If you have a patio, you possess your own piece of sky," said Maria Luisa Llorente as I admired her manicured, flower-filled patio in the center of Seville.
Said a friend in Granada, "The patio is the heart of the house; it is where friends come to talk. And it is also the lungs. The plants and the running water clean the air."
"The antechamber of heaven" is what some Andalusians call their patios, with a characteristic sense for poetic phrasing - and poetic license - no doubt inherited from the great poets of their Muslim past.
Reflecting on visits to a hundred or more patios across Andalusia, I was suddenly struck by a fact that says volumes about the spiritual influence of these outdoor living rooms: I did not see a single television set in a single patio, even in this land of television addicts.
The Andalusian patio is automatically associated in people's minds with the traditional Arab house. This is correct as far as it goes, since the ultimate refinement of the patio was indeed achieved by the Muslims in Andalusia during their six centuries of rule; the Patio of the Lions and the Patio of the Myrtles at the Alhambra in Granada are the high points of this development, and the most famous patios of all. The Corral del Carb6n - an ancient funduk, or Arab inn, now turned into a center for artisans - is almost as well known. The Albaicin quarter of Granada also has a number of beautiful patios. At the villa Carmen de los Martires, only about a hundred meters from the Alhambra, there is a jewel of a restored Arab-style patio and a fine old Persian/ French garden - very peaceful in contrast to the Alhambra itself, which has about two million visitors a year. The Parador San Francisco, a hotel, also has a lovely Andalusian patio and an Arab garden.
The predecessors of these patios date back thousands of years, to ancient Babylonian, Egyptian, Greek and Roman cultures. It was simply a natural way of constructing a home: Dwellings surrounded and protected a central open space where a family lived its life and where the outdoors, its rigors tempered, could be enjoyed in complete privacy.
The Muslim Andalusians, though highly urbane, remembered the blazing deserts of North Africa and the Middle East, which was the heritage of some of them. Consequently they had a great love of beauty, nature, and growing things, and a positive passion for running water - qualities evident in their art, architecture, and, above all, in their patios.
Traditional Muslim Andalusian patios were secretive, enclosed - even had a jealous quality. It was nearly impossible, from outside a house, to find out what was going on inside: The eye met blank walls. If there were any windows at all, they were high up, so that people could see out but not in. A front gate would open onto a passage that turned at right angles and only then gave onto the patio, protecting the family, especially the women, from curious eyes.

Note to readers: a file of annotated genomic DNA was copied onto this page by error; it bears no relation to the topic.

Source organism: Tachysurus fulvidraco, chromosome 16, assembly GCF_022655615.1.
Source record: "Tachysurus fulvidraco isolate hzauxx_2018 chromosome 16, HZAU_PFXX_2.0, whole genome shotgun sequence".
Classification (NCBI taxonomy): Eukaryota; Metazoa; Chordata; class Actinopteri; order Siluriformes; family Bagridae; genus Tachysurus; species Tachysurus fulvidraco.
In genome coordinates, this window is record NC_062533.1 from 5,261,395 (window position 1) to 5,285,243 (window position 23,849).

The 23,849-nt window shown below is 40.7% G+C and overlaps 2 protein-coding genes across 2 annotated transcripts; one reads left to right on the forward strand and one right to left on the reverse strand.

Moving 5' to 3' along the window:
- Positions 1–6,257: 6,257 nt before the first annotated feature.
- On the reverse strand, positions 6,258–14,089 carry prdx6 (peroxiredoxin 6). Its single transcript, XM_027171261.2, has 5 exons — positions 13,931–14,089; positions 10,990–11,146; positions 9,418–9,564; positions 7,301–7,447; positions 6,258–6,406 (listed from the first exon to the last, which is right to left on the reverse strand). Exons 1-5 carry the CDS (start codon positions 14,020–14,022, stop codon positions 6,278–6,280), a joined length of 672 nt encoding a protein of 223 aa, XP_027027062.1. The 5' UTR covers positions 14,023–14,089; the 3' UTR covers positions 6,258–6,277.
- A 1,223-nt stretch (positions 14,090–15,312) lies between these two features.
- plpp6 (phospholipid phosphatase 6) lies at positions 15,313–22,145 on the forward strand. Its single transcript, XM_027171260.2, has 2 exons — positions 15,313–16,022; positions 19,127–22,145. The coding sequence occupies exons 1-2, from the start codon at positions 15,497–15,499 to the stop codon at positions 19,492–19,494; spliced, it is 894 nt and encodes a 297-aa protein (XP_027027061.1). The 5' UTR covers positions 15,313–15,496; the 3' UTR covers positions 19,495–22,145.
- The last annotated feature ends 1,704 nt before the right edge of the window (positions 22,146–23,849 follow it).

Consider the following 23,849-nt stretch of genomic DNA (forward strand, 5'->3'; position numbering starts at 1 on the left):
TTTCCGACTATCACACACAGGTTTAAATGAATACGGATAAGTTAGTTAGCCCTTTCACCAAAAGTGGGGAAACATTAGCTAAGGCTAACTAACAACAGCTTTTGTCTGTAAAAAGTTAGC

Many older Spanish homes are still this way, and the layout of more modern homes, when they are built with patios, is basically unchanged - rooms open onto a central patio which is often surrounded by an arcade. What differs is the entrance from the street. Instead of a blind passage, only a decorative wrought-iron gate prevents someone from walking in, and seems positively to invite spectators.
Taking advantage of this new openness, people line up in front of particularly attractive patio gates in the old Santa Cruz section of Seville, for a glimpse inside. That quarter, in the center of the city, is full of patios, and two notable ones, one now a restaurant, are on the very short Callej6n del Agua (Water Lane). The main patio of the Alcazar, Seville's 14th-century royal residence, is also impressive.
Cordoba is the best place to see a great number of superb patios very easily, especially in May, when they have fiestas and patio flower-decoration contests. The Palacio de Viana has no less that 14 different patios, and the Patio de los Naranjos of the Great Mosque is magnificent.
Simple and natural as the idea of the patio is, the actual constructions vary greatly according to the taste and pocket-book of the owner, and the use to which they are put.
Palatial homes may have enormous marbled patios with tall, splashing fountains, statues, ornamental plants and flowers. A country home might have orange and lemon trees as well as a vegetable garden in its patio, in addition to the usual geraniums, roses, jasmin and vines. Everywhere, the murmuring or splashing of the water and the scents of flowers and trees are as important as the visual beauty.
In poorer quarters of the cities of Andalusia there are the corralas - joined two- or three-story houses or apartment buildings looking onto a large rectangular or square patio, "pressing the center of life for several families, rather than just one. Chairs and tables are put out in front of each home. At the very least, a few pots of geraniums hang from the walls.
On Santiago Street in Granada there are two colorful, decayed, 16th-century apartment buildings, four and five stories tall, with interior galleries on each floor that look down into a rectangular patio. Partly built of wood, the buildings have miraculously survived years of smoking in bed and past attempts at modernization. But one elderly resident told me that the government was now going to restore them-something the tenants regretted, she said, since they would have to move out.
"Now, when people really need them," laments Maria Luisa Llorente, "the patios are disappearing."
Tor Eigeland, a Norwegian free-lance photographer now based in London, lived in Spain for more than 20 years.